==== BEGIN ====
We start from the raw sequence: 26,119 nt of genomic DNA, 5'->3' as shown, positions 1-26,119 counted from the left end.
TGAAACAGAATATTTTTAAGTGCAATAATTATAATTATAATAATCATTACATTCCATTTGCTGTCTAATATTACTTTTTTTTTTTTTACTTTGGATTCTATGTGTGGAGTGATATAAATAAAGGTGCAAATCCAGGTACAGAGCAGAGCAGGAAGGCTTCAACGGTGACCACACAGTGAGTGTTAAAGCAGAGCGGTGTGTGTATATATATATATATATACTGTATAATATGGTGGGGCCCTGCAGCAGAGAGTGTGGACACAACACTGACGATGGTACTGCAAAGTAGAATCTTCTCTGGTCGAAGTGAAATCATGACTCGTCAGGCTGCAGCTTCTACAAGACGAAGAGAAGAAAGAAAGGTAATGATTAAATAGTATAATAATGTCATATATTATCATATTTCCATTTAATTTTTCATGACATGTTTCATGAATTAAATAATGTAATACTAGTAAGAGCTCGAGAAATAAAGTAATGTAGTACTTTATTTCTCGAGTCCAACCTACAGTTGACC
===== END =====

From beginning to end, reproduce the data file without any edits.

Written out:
We start from the raw sequence: 26,119 nt of genomic DNA, 5'->3' as shown, positions 1-26,119 counted from the left end.
TGAAACAGAATATTTTTAAGTGCAATAATTATAATTATAATAATCATTACATTCCATTTGCTGTCTAATATTACTTTTTTTTTTTTTACTTTGGATTCTATGTGTGGAGTGATATAAATAAAGGTGCAAATCCAGGTACAGAGCAGAGCAGGAAGGCTTCAACGGTGACCACACAGTGAGTGTTAAAGCAGAGCGGTGTGTGTATATATATATATATATACTGTATAATATGGTGGGGCCCTGCAGCAGAGAGTGTGGACACAACACTGACGATGGTACTGCAAAGTAGAATCTTCTCTGGTCGAAGTGAAATCATGACTCGTCAGGCTGCAGCTTCTACAAGACGAAGAGAAGAAAGAAAGGTAATGATTAAATAGTATAATAATGTCATATATTATCATATTTCCATTTAATTTTTCATGACATGTTTCATGAATTAAATAATGTAATACTAGTAAGAGCTCGAGAAATAAAGTAATGTAGTACTTTATTTCTCGAGTCCAACCTACAGTTGACC